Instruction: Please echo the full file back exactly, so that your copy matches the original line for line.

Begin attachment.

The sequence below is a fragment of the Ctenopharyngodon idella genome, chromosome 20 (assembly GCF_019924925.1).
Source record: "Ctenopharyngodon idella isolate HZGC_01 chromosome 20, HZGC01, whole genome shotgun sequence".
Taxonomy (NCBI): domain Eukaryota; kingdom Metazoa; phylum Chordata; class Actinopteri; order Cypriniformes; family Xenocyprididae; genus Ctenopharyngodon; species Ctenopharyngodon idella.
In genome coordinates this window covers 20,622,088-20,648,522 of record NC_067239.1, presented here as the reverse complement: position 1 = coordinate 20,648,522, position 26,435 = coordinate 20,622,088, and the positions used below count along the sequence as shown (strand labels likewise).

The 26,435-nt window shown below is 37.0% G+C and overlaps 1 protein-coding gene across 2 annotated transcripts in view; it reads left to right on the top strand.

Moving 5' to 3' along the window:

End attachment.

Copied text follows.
The sequence below is a fragment of the Ctenopharyngodon idella genome, chromosome 20 (assembly GCF_019924925.1).
Source record: "Ctenopharyngodon idella isolate HZGC_01 chromosome 20, HZGC01, whole genome shotgun sequence".
Taxonomy (NCBI): domain Eukaryota; kingdom Metazoa; phylum Chordata; class Actinopteri; order Cypriniformes; family Xenocyprididae; genus Ctenopharyngodon; species Ctenopharyngodon idella.
In genome coordinates this window covers 20,622,088-20,648,522 of record NC_067239.1, presented here as the reverse complement: position 1 = coordinate 20,648,522, position 26,435 = coordinate 20,622,088, and the positions used below count along the sequence as shown (strand labels likewise).

The 26,435-nt window shown below is 37.0% G+C and overlaps 1 protein-coding gene across 2 annotated transcripts in view; it reads left to right on the top strand.

Moving 5' to 3' along the window: